What to expect during and after a session?
Chinese massage sessions are versatile in many ways.
Because it was created to meet the needs of rich and poor alike, TuiNa can be performed with the person lying down on a plain blanket on the floor or in the field, seated on a stool or lying down on a nice and soft massage table.
Tui Na can be done with the person fully clothed, partly clothed or with no clothes on. Traditionally, the practitioner will use a white cotton sheet as a medium between them and the clients treated. TuiNa doesn’t necessarily need oils as mediums, they are rather used as aromatherapy, to increase the warming or the cooling effect of a treatment or to address a certain condition.
Depending on the aim of the sessions, the TCM practitioner will take a brief medical history of the client.
Because the techniques are designed to move Qi and Blood, TuiNa sessions may take only a few minutes in length, thus being much shorter than regular massage sessions. The sessions may last between 30 and 45 minutes.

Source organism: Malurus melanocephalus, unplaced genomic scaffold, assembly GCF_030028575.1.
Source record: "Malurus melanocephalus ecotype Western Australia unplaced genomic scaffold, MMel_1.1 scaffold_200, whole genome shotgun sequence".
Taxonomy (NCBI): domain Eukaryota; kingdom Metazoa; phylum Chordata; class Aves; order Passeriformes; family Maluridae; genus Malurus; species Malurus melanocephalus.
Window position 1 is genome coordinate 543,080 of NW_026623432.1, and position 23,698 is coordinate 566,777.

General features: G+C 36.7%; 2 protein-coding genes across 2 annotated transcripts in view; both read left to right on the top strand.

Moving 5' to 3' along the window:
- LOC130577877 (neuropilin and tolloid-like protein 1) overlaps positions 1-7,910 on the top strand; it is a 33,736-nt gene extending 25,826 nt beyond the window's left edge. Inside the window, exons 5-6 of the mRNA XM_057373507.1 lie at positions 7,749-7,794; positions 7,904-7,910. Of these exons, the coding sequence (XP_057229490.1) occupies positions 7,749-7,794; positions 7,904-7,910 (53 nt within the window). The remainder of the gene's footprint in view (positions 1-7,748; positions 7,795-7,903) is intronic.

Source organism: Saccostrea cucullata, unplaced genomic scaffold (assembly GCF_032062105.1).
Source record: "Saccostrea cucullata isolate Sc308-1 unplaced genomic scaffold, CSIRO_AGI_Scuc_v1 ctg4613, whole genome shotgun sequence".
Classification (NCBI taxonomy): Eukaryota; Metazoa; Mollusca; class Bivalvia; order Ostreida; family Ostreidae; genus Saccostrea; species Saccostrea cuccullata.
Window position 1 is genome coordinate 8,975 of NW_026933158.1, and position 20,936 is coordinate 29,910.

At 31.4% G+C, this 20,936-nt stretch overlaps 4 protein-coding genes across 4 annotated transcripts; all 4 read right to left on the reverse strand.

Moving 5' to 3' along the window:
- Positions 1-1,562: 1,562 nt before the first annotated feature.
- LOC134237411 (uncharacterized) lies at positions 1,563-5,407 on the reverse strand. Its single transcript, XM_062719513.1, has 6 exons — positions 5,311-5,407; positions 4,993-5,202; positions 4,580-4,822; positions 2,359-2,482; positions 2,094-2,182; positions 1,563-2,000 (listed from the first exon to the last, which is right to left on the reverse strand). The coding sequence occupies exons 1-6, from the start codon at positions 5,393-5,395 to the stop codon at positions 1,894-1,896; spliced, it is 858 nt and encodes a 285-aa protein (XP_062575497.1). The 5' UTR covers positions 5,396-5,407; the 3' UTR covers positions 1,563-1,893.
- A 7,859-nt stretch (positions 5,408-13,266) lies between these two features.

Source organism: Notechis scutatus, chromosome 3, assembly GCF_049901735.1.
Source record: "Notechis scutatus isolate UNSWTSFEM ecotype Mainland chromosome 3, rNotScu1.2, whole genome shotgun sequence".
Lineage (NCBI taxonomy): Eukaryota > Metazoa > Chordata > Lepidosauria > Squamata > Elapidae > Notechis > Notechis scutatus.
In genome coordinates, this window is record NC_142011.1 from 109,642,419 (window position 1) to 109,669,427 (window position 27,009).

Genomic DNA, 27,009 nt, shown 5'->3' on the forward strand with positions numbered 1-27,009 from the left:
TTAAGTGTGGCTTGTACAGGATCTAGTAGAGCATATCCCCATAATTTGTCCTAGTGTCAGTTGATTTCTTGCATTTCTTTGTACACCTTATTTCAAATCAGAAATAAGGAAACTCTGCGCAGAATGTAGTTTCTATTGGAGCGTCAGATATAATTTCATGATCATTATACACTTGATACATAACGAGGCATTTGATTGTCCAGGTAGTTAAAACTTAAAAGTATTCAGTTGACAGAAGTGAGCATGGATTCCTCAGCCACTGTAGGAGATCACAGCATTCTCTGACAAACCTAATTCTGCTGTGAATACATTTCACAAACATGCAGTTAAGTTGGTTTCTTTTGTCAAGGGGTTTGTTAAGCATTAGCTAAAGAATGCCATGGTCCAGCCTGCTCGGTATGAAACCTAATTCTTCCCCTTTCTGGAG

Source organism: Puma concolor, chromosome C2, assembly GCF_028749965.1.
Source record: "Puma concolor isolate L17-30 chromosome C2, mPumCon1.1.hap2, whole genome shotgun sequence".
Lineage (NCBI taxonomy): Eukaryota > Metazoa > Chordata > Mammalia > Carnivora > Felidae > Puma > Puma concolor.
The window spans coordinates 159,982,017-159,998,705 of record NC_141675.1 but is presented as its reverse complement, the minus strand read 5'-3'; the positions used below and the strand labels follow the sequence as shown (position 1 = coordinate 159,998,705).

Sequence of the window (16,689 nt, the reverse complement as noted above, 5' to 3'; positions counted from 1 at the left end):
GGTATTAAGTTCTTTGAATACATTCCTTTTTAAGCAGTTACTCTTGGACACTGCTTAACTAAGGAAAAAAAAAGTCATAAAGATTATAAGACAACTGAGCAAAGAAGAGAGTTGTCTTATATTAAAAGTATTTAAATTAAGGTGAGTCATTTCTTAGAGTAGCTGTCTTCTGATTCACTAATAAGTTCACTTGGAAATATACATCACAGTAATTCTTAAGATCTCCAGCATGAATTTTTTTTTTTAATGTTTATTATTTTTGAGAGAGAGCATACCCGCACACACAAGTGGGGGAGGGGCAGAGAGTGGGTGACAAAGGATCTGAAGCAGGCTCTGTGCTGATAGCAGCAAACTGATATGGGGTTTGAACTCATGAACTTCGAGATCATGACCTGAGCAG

Medical Tui Na
Medical Tui Na will take a full medical history and assess the best course of treatment for the specific situation. Most likely, the treatment sessions will also include cupping or moxibustion and therapeutic oil formulas.
The manipulations are performed exclusively within your range of mobility and comfort. While some areas might feel tender initially, you should not feel any major discomfort and the tenderness should subside.
Expect a healing crisis after the first few sessions! This can be in the form of aches and pains becoming worse, emotional issues surfacing or feeling more tired than usual.